Thursday, December 11, 2008

Notes from my Europe Trip

Sitting on the plane heading home from Hamburg, here are some random thoughts from the last few days:

• Daily life entails many more interactions with random people than one realizes until one is self-conscious about language. It turns out that we have short conversations with people all the damn time: the flight attendant; the taxi driver; the chick that you bought an Orangina from at the bodega; the bellhop; the maid walking down the hallway. Usually when I am traveling to Europe, I’m either with Teresa or local management and they do the talking. This time, I was mostly alone.

• My initial inclination upon reaching France is always to begin these conversations in French, especially if it is as simple as “bonjour!” Most people recognize a foreign accent immediately and helpfully revert to English. Some don’t recognize the accent, and continue to say something, often incomprehensible to me, in French, and then I have to figure out what to do: either stupidly nodding my head, pretending that I know French better than I do, or saying “excuse me?” in English. Either way, I feel stupid.

• This time, I only spent two days in France and then sped onto Germany. The change in language threw me for a loop, and thus I was generally mute with a nod of the head when greeted with a “guten tag.” Most people recognized the difficulty and continued on with comments about the weather or something in English. Again, I felt stupid. The strangest thing happens to me in this situation, though: when I respond to them, I’m speaking English with a weird German accent, as if that’s going to help them understand me. I can’t do anything about it. I sound like Mike Myers or some other silly comedian doing a parody of a Nazi. I can only shake my head in disgust after the short meeting is over.

• Germans, in Hamburg at least, are painfully polite. The best way to describe this is their behavior at crosswalks. Hamburg is a big, bustling city with even more pedestrians than cars. Stoplights and crosswalks are very carefully marked and lighted. The funny thing is, everyone obeys the crosswalk lights, all the time. I happened to be at a crossing of two one way streets, both very narrow, with no traffic on them at all. As I approached the intersection, people started piling up at the corner, obviously waiting for the light to change. I got to the corner, and looked down the tiny street – it could not have been more than 15 feet across – and saw that there was not any traffic in sight, anywhere. And yet not a single person was venturing across. About twenty people had piled up on the sidewalks on either side of the street, and they all stopped and waited, some picking up their cellphones and looking at email or something. The light changed, and they all flooded across the street. Having lived in New York for many years, it was very odd.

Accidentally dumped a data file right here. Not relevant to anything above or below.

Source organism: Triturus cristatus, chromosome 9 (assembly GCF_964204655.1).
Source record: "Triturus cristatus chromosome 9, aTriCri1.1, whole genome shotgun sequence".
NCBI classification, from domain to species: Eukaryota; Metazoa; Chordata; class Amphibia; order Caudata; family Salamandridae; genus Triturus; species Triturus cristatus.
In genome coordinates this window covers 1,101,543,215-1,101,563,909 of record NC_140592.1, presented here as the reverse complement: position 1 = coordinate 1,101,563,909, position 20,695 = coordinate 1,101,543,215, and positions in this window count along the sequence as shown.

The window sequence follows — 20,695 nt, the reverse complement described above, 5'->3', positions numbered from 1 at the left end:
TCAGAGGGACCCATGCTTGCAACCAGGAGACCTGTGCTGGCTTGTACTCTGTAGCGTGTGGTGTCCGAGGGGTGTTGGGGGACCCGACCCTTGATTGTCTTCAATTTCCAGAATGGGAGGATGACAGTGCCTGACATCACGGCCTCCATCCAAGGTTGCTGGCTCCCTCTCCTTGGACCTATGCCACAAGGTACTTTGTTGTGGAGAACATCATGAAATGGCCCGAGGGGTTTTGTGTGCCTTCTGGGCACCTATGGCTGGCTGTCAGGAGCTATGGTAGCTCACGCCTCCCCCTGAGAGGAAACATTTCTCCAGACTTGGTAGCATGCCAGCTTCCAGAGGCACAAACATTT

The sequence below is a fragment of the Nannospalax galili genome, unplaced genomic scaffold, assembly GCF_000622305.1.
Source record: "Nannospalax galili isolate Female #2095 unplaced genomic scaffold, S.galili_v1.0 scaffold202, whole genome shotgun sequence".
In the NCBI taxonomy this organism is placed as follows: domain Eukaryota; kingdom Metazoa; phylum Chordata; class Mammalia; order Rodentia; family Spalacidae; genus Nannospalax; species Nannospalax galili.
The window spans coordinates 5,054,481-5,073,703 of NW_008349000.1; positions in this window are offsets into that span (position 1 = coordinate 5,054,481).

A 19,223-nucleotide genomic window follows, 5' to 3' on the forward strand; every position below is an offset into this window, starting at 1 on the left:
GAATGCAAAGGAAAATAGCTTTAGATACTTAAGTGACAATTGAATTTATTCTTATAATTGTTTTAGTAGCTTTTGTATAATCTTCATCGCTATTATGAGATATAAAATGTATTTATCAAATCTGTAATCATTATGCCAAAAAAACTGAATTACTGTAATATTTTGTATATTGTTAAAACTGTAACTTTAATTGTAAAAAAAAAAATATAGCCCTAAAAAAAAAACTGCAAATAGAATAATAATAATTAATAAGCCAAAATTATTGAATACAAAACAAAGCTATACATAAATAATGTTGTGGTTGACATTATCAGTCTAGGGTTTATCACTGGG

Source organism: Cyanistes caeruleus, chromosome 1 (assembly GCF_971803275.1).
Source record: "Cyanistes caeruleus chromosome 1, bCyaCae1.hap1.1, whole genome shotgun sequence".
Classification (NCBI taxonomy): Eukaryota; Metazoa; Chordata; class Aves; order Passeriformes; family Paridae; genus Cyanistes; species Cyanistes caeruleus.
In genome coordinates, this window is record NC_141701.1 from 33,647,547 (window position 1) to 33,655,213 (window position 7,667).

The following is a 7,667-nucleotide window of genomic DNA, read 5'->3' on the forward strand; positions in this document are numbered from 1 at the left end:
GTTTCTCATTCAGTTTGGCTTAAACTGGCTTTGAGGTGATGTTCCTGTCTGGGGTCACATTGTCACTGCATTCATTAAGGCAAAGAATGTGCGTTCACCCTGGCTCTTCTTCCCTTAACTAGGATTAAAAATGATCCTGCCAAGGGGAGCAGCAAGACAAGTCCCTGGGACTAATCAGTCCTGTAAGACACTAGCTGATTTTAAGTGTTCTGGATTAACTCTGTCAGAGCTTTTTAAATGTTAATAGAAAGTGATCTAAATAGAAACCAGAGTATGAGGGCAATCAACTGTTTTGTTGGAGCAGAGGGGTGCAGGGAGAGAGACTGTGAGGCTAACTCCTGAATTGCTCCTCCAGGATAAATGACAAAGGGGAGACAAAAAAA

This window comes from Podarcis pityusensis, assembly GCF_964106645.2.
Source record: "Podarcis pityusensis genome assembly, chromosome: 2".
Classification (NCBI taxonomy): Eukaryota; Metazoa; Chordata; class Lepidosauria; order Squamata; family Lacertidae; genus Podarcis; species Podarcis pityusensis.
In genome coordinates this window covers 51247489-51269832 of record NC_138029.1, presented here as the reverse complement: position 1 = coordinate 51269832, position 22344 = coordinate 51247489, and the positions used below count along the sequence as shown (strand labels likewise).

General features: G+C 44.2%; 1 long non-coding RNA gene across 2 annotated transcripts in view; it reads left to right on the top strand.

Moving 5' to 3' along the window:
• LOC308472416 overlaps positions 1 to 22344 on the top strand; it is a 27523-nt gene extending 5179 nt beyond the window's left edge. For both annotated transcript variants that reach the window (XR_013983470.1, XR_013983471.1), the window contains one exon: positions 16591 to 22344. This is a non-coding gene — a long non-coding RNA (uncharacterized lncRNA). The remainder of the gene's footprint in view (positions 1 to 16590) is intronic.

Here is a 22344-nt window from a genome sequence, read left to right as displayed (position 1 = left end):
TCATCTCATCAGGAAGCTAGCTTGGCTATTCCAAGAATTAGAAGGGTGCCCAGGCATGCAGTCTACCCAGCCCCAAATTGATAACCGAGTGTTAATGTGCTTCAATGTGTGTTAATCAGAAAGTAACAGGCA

• I stopped by my grandparent’s old house from 1955-1959 at 47 Harvesthuderweg, right on the lake just down from the American Consulate. The street was gorgeous, and I can only imagine that the Finlays led a charming life back then. The house itself was under construction, so it was hard to see what it might have been like in its former glory.

• If I have time, I’ll write a funny story about the plane ride to Paris, where I suffered uncomfortably close living quarters with a French couple for about seven hours.

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